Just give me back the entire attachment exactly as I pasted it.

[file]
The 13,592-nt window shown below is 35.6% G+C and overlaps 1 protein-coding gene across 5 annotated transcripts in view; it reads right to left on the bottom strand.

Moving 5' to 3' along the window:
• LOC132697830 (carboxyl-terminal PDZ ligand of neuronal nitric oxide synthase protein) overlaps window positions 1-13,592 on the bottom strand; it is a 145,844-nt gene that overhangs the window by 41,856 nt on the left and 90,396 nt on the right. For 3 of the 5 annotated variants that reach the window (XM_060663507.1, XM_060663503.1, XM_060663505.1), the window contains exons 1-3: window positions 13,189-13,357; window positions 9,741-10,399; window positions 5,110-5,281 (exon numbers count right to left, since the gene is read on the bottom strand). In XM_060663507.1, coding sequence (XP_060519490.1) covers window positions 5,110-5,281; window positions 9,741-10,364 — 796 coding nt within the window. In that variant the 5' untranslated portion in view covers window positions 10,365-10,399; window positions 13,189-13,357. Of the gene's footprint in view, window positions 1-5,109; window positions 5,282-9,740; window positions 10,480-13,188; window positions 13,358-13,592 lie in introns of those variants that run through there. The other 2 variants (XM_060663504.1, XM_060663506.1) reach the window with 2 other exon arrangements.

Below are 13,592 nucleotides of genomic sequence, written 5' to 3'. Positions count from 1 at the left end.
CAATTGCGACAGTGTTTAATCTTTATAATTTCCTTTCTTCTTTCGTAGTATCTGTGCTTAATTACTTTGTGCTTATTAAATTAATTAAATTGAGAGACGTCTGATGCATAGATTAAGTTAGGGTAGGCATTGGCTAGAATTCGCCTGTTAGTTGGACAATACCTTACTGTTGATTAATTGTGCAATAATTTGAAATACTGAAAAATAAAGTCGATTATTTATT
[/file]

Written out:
The 13,592-nt window shown below is 35.6% G+C and overlaps 1 protein-coding gene across 5 annotated transcripts in view; it reads right to left on the bottom strand.

Moving 5' to 3' along the window:
• LOC132697830 (carboxyl-terminal PDZ ligand of neuronal nitric oxide synthase protein) overlaps window positions 1-13,592 on the bottom strand; it is a 145,844-nt gene that overhangs the window by 41,856 nt on the left and 90,396 nt on the right. For 3 of the 5 annotated variants that reach the window (XM_060663507.1, XM_060663503.1, XM_060663505.1), the window contains exons 1-3: window positions 13,189-13,357; window positions 9,741-10,399; window positions 5,110-5,281 (exon numbers count right to left, since the gene is read on the bottom strand). In XM_060663507.1, coding sequence (XP_060519490.1) covers window positions 5,110-5,281; window positions 9,741-10,364 — 796 coding nt within the window. In that variant the 5' untranslated portion in view covers window positions 10,365-10,399; window positions 13,189-13,357. Of the gene's footprint in view, window positions 1-5,109; window positions 5,282-9,740; window positions 10,480-13,188; window positions 13,358-13,592 lie in introns of those variants that run through there. The other 2 variants (XM_060663504.1, XM_060663506.1) reach the window with 2 other exon arrangements.

Below are 13,592 nucleotides of genomic sequence, written 5' to 3'. Positions count from 1 at the left end.
CAATTGCGACAGTGTTTAATCTTTATAATTTCCTTTCTTCTTTCGTAGTATCTGTGCTTAATTACTTTGTGCTTATTAAATTAATTAAATTGAGAGACGTCTGATGCATAGATTAAGTTAGGGTAGGCATTGGCTAGAATTCGCCTGTTAGTTGGACAATACCTTACTGTTGATTAATTGTGCAATAATTTGAAATACTGAAAAATAAAGTCGATTATTTATT